Shannon Bendiksen (1994) and Samantha Gudger (1996)

alumni sisters

Sisters Bendiksen and Gudger followed different career paths but came back to their hometown  

During their high school years, sisters Shannon Bendiksen (Timberline ’94) and Samantha Gudger (Timberline ’96) were both three-sport athletes. They attended Lakes, Woodland, Nisqually and Timberline.

Bendiksen remembers recovering a stolen ball and going the entire length of the court missing a wide open lay-up shot. “That was embarrassing in and of itself,” said the former Blazer. “But I didn’t realize I was actually shooting at the opponent’s basket, not ours!”

While they both played volleyball and basketball, a love of sports seemed to be where the similarities ended after the pair went to college. Bendiksen received a full ride scholarship to Brigham Young University before transferring to University of Portland where she earned a bachelor’s degree in early childhood education. Gudger stayed closer to home, attending Western Washington University and earning a degree in Creative Writing.

Bendiksen: From teacher to officer

 “I’ve always been very interested in teaching and coaching,” said Bendiksen, who returned home after college and began substitute teaching and volunteering as a coach for the Timberline girls basketball team. Later, a family friend of Bendiksen who was in law enforcement recruited her for his agency with the Washington State Patrol. “It completely caught me off guard,” she remarks. “I looked into the career and found many benefits so I decided to submit an application. I was hired the first time through the testing process!”

Bendiksen has worked for the Washington State Patrol for just over 14 years. She started as a trooper, catching speeding cars, investigating collisions, and helping people with broken down cars. “I really enjoyed helping people and driving fast with lights and sirens on!”

Being promoted to a supervisor position as a sergeant, Bendiksen now works at the WSP training division where she trains new recruits to become troopers. “I supervise a group of instructors who teach firearms and control tactics (self defense and impact tool training),” she explains. “ I enjoy watching the recruits through the learning process and interacting with those I work with.”

Gudger: Writing remains her true passion

Off the court, Gudger took advantage of her writing assignments as she was always looking to sharpen her skills. She took an after-school creative writing class in 4th grade and many creative writing courses in high school. “I’ve always loved to read and write,” Gudger said. “From the time my first grade teacher asked me what I wanted to be when I grew up, I knew I wanted to be an author.”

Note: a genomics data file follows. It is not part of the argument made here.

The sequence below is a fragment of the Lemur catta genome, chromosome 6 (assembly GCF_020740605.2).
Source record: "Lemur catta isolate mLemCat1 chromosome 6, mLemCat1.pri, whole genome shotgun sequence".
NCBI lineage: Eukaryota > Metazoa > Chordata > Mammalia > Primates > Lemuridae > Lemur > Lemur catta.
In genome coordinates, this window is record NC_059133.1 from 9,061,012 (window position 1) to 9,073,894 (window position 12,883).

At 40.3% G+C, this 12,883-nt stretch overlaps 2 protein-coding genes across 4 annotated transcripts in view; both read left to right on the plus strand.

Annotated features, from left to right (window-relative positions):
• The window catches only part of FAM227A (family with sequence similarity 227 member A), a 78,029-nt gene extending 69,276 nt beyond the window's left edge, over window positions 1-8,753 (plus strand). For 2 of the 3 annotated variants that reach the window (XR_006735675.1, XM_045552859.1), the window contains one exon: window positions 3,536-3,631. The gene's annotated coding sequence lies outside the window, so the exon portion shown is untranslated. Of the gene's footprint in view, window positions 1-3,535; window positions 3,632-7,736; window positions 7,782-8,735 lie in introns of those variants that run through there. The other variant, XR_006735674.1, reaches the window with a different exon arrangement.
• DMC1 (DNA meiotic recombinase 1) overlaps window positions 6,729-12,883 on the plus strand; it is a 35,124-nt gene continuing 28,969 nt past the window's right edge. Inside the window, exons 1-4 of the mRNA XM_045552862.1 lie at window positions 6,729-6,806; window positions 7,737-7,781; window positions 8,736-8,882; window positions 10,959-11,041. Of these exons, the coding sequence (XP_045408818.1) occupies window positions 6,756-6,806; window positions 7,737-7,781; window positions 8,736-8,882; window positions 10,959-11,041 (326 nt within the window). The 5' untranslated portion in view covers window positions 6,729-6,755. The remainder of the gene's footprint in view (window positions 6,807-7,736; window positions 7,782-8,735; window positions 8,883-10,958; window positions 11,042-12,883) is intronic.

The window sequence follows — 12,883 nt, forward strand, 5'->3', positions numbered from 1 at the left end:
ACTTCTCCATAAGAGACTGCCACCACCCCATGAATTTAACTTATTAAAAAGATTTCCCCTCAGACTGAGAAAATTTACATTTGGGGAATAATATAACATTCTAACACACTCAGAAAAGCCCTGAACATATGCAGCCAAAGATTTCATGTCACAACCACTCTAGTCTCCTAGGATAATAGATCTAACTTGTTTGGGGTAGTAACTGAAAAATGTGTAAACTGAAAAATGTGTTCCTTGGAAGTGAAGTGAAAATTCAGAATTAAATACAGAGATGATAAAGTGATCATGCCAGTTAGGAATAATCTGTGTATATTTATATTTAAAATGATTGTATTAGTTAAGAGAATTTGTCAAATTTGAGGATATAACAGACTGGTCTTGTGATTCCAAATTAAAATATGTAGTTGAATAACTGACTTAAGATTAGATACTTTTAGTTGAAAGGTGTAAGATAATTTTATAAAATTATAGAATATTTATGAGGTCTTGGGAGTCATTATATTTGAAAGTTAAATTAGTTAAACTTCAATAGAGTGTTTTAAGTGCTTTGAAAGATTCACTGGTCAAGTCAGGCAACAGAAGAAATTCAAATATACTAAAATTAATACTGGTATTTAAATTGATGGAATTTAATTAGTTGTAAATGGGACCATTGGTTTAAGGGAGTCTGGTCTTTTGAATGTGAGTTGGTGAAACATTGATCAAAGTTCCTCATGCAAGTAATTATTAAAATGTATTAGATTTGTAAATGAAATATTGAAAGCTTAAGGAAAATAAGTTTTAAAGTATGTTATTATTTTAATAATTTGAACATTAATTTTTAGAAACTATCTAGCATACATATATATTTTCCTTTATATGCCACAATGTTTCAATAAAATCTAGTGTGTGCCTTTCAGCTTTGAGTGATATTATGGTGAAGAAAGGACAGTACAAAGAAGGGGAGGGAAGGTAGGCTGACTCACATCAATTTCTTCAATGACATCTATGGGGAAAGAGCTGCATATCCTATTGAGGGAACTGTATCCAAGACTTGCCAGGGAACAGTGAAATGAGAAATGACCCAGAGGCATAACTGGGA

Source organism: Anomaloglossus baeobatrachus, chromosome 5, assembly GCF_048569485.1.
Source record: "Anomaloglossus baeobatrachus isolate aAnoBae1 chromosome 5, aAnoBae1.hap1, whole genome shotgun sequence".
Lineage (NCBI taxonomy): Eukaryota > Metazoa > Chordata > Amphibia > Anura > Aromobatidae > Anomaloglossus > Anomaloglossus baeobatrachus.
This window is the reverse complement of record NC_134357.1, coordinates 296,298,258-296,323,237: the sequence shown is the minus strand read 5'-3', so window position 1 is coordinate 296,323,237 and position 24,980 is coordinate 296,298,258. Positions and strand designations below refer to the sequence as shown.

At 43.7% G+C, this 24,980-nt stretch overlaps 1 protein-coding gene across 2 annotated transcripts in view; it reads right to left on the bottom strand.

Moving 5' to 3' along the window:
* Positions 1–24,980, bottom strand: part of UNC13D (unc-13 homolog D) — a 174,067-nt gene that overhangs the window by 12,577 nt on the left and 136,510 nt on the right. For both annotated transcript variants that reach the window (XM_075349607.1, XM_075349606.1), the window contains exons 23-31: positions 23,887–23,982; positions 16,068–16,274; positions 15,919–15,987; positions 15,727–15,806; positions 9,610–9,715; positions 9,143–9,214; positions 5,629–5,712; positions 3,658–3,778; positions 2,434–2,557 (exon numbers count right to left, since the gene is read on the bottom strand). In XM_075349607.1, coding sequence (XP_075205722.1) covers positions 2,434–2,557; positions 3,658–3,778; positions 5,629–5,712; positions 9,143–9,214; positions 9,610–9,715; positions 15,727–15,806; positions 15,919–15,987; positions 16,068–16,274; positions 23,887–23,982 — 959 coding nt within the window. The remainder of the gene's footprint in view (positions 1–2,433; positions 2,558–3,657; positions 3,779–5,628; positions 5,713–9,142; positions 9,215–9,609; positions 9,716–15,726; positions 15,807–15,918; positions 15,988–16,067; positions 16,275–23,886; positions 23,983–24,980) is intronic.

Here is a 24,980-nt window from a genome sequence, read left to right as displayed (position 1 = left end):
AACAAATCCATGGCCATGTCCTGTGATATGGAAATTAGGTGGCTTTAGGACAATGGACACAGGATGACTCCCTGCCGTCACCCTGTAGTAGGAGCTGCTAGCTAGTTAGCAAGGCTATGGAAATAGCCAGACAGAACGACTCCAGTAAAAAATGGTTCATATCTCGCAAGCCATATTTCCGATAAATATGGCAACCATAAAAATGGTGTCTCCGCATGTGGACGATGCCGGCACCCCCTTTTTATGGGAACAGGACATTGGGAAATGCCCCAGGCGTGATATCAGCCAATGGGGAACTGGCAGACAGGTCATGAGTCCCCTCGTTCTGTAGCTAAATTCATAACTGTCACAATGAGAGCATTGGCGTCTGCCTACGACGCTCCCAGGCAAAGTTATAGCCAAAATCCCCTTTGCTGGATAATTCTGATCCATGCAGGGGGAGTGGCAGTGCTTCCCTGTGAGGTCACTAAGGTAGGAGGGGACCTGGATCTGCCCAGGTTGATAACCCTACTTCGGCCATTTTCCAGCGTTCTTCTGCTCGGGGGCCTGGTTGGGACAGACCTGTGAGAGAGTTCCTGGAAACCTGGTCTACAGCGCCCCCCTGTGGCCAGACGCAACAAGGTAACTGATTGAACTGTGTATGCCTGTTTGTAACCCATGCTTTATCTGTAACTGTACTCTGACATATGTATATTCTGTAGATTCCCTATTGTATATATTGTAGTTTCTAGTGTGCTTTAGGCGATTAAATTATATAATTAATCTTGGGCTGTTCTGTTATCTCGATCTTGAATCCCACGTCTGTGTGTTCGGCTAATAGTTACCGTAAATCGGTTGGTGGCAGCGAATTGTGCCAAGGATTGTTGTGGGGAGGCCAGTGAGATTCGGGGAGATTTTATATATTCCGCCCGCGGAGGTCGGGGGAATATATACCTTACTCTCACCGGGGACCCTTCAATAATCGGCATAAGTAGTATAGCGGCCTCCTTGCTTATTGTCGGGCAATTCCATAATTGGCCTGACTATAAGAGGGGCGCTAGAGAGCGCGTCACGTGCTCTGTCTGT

Being a female athlete, Gudger always looked for books featuring female athletes as the protagonist, but never found any. “All the sports books were geared towards boys,” she recalls. “It’s important for me to write about strong female characters, especially athletic girls.” Gudger has published one book called A Game Worth Watching and is currently working on the sequel as well as several other stories. During her senior year she entered a writing contest and won first place! She was very excited until she learned that the first place prize was free tickets and dinner for the Sadie Hawkins dance. “I didn’t have a boyfriend and was extremely shy around boys,” she admits. “So, what did I get for winning a writing contest? The daunting task of asking a boy to a dance -- made me rethink entering any more writing contests!” Today, Gudger works full-time as a Grant Writer for the Boys & Girls Clubs of South Puget Sound. Writing books is something she does in her spare time. “The thing I enjoy most about being an author is writing about stories and characters that matter to me. I also love talking to young people who have dreams of being authors. I remember what it was like to be in their shoes and I love seeing their excitement about writing.”

“Remember who you are”

Now grown up, both sisters still share a love of sports, reading, movies – and the occasional indulgence.

“I do have a bit of an addiction to Big Mac's, French Fries, and Dr. Pepper,” Bendiksen admits. “Although I limit myself to eating it only once or twice a month. I always have chocolate in my house to snack on too!”

Gudger treats herself to her husband’s lemon chicken and hot lava cakes.

Both sisters also have some advice to share for future graduates of NTPS.

“Remember who you are and remember that the decisions you make today could affect you for the rest of your life,” said Bendiksen, now the mother of two daughters herself. “Although it is important to be young, have fun and experience new things, there are some things that will keep you from reaching your goals.”  For example, she says, if you want to be a law enforcement officer, a doctor or pilot, you cannot have any criminal convictions on your record. “Currently, the Washington State Patrol will automatically disqualify a recruit from getting hired if they have taken an illegal drug just once in their life.”

Gudger urges young writers to follow their dream and don’t give up. “The world is in need of your individual voices,” she said.  “My advice to young people wanting to be an author is to keep reading, keep writing and have confidence in yourself. Find the love in revising because it is the most important part of the story.” 

For more information on Samantha Gudger’s book, A Game Worth Watching click here.




Previous Stories

Last Modified on April 1, 2014